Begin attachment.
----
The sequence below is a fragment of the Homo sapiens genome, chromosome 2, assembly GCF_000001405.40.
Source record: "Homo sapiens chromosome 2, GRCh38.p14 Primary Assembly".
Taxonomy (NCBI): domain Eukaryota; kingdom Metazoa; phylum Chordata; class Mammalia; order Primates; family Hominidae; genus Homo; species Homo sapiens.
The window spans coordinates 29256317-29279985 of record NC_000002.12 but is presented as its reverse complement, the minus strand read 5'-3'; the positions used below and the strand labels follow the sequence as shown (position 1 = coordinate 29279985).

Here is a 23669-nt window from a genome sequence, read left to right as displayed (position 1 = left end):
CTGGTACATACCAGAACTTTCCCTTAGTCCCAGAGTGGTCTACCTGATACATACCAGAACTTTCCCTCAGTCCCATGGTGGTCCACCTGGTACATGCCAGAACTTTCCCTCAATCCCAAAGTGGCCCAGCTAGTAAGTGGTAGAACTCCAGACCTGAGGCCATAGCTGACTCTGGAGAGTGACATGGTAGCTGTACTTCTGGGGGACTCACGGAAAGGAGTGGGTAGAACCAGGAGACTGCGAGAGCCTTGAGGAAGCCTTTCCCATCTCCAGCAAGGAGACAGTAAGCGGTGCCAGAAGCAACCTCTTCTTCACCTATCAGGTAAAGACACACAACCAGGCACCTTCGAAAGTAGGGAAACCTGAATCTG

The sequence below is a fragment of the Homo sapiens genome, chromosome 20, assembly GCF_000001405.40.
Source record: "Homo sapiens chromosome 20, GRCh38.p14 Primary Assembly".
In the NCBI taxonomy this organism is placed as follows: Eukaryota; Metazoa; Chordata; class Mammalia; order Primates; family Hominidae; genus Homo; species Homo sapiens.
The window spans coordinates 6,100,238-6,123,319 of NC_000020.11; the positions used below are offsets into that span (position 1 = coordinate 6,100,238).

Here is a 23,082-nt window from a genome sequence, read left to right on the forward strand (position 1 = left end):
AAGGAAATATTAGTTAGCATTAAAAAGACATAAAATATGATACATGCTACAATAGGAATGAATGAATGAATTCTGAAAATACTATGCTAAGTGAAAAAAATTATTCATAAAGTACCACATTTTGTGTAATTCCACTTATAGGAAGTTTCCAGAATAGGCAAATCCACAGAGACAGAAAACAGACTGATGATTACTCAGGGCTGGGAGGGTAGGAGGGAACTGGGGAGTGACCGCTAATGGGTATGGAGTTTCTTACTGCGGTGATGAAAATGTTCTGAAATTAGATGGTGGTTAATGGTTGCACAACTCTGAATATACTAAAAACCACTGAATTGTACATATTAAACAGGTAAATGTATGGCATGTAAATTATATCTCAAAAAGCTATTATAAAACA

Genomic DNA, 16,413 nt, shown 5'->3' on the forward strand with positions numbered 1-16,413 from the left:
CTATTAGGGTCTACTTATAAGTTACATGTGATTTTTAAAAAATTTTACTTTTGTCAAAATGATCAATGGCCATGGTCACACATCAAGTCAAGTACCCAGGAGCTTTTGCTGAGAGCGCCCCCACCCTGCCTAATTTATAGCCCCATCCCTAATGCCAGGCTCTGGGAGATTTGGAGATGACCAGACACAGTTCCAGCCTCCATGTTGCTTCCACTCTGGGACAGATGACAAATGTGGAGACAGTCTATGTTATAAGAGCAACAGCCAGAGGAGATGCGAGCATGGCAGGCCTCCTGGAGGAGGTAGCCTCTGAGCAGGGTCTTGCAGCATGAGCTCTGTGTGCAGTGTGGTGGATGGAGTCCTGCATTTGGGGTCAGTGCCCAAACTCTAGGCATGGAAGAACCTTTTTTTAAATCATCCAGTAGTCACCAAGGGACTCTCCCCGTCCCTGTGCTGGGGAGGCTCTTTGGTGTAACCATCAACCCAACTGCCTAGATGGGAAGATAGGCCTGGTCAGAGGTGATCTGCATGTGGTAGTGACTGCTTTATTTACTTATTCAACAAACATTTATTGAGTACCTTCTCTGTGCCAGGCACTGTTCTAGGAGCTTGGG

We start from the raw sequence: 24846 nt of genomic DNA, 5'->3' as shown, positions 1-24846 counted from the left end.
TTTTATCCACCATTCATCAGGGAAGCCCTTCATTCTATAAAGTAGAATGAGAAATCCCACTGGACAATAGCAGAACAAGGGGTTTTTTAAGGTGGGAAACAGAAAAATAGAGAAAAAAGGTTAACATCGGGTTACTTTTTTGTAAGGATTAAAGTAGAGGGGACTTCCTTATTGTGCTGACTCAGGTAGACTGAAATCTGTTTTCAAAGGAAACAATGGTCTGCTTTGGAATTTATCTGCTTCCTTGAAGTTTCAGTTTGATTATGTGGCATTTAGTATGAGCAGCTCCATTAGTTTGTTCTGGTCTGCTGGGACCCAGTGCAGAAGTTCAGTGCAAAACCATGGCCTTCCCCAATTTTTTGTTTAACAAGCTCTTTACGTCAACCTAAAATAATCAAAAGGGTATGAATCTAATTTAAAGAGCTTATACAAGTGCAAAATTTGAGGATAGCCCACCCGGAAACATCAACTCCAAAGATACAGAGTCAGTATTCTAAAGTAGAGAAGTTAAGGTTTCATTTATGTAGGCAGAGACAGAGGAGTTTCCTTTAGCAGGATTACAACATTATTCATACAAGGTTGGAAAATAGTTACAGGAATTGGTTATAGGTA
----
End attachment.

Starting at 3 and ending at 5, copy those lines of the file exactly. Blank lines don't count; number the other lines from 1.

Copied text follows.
Taxonomy (NCBI): domain Eukaryota; kingdom Metazoa; phylum Chordata; class Mammalia; order Primates; family Hominidae; genus Homo; species Homo sapiens.
The window spans coordinates 29256317-29279985 of record NC_000002.12 but is presented as its reverse complement, the minus strand read 5'-3'; the positions used below and the strand labels follow the sequence as shown (position 1 = coordinate 29279985).

Here is a 23669-nt window from a genome sequence, read left to right as displayed (position 1 = left end):